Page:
The United Nations Human Rights Council announced on Tuesday it will hold a special session on Afghanistan on August 24 to address the “serious human rights concerns” following the Taliban takeover.
The meeting in Geneva is being convened following an official request jointly submitted by the representatives of Pakistan — coordinator of the Organisation of Islamic Cooperation — and Afghanistan, the UN’s top rights body said in a statement.
The submission has been supported by 89 countries so far.
Calling a special session outside of the thrice-yearly regular meetings requires the backing of at least a third of the 47 members of the council — 16 states.
The request has thus far been supported by 29 of the 47, including Argentina, Britain, France, Germany, India, Indonesia, Italy, Japan, Mexico and Afghanistan’s neighbours Pakistan and Uzbekistan.
Several other countries have so far backed the move, including Algeria, Belgium, Egypt, Iran, Iraq, Kazakhstan, Malaysia, Nigeria, Qatar, Saudi Arabia, Spain, Syria, Tajikistan, Turkey, Turkmenistan and the United Arab Emirates.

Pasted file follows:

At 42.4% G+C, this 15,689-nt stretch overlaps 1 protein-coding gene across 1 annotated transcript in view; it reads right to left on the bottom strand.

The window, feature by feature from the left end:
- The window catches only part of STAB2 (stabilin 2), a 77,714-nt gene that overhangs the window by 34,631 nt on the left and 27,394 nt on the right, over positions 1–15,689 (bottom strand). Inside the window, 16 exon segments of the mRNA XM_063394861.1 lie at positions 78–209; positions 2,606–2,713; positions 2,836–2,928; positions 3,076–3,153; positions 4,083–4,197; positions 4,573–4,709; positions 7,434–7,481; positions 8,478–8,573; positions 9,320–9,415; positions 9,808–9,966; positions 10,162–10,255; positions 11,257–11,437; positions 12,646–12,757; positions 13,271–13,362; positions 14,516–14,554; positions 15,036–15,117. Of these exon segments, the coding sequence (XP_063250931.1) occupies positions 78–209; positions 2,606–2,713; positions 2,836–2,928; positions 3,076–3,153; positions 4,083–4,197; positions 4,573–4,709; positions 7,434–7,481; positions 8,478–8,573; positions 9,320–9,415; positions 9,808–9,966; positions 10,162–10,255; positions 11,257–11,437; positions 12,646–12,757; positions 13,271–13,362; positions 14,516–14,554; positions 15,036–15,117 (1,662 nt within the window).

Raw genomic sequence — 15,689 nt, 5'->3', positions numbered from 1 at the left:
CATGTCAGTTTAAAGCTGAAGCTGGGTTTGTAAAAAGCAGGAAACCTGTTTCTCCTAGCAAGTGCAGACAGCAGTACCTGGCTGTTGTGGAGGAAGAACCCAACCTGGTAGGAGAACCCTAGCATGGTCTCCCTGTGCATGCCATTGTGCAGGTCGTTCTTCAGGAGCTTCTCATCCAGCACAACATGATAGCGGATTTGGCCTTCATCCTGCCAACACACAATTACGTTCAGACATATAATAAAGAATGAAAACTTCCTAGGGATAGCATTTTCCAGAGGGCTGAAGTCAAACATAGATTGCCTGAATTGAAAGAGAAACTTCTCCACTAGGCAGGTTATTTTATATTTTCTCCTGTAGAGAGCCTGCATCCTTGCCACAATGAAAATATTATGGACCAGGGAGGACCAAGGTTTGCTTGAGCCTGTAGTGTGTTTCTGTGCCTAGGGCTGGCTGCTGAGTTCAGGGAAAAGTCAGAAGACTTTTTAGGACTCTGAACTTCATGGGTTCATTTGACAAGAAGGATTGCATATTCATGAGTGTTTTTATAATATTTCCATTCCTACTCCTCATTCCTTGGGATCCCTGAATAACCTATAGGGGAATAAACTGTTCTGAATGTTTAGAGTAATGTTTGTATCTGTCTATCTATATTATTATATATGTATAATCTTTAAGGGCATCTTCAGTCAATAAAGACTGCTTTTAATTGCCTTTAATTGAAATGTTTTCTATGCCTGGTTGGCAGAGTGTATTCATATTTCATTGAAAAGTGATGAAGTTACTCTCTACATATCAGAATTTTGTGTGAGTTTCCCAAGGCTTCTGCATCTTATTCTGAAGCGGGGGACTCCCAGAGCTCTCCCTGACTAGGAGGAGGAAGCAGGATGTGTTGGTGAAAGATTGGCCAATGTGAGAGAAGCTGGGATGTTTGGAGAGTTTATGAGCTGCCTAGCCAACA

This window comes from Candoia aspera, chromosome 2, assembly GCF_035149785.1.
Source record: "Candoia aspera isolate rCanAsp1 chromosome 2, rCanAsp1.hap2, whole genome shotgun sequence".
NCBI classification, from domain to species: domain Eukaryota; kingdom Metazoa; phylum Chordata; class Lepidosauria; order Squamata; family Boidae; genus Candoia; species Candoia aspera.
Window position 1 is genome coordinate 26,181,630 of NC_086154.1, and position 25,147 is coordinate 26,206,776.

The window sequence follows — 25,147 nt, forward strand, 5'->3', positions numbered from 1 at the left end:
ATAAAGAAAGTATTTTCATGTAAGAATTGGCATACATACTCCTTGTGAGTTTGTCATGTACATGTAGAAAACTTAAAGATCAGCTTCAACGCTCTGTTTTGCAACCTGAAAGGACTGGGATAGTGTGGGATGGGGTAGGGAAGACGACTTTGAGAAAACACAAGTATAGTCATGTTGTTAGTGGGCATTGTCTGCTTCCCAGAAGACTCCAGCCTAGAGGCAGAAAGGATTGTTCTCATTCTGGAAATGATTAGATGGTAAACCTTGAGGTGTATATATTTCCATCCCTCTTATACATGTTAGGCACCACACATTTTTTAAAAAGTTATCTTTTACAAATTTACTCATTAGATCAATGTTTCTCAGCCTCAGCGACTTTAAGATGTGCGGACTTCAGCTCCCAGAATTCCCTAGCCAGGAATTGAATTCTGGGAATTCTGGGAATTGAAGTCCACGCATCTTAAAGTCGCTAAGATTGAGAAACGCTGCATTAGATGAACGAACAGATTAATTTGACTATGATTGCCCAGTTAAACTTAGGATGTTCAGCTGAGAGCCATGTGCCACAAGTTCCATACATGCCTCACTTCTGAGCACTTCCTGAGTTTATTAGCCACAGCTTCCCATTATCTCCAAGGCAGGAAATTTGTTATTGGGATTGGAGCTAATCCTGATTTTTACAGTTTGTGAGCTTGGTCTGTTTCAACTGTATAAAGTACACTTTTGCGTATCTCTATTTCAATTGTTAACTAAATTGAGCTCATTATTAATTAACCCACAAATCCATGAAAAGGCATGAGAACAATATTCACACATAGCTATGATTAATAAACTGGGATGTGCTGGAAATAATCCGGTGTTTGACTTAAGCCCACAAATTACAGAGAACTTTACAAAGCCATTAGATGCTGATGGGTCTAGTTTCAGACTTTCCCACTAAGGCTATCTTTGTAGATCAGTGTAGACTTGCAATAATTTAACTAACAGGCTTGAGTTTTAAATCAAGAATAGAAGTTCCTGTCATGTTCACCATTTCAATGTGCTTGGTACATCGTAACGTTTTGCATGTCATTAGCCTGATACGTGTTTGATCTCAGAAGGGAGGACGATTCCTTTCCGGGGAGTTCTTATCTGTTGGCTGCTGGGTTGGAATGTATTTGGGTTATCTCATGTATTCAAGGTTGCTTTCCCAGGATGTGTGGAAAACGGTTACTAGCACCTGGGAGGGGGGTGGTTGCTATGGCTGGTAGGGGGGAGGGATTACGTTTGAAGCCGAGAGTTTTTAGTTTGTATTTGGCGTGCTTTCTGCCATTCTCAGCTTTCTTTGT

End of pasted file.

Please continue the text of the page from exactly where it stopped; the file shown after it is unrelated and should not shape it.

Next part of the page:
The Taliban took effective control of Afghanistan on Sunday when president Ashraf Ghani fled and the insurgents walked into Kabul with no opposition.
It capped a staggeringly fast rout of Afghanistan’s major cities following two decades of war that claimed hundreds of thousands of lives.
Tens of thousands of people have tried to flee the country to escape the hardline Islamist rule expected under the Taliban, or fearing direct retribution for siding with the US-backed government that ruled for the past two decades.
31st Special Session
The Human Rights Council meeting will be held in a hybrid virtual format due to Covid-19 measures, meaning the majority of interventions are expected to be delivered online. The meeting will be webcast live in the six UN languages.
The gathering will be the 31th extraordinary meeting of the UN’s top rights body since its creation 15 years ago.
The last special session, on May 27, was called to address the situation in the occupied Palestinian territories, following deadly violence between Israel and armed Palestinian groups in Gaza.
The meeting triggered an open-ended commission of inquiry into “systematic” abuses in Israel and the Palestinian territories, and their “root causes” in the decades-long conflict.
A COI is the highest-level investigation the council can order.
The commissioners were mandated to get to the facts and circumstances surrounding violations and identify those responsible “with a view to ensuring that perpetrators of violations are held accountable”.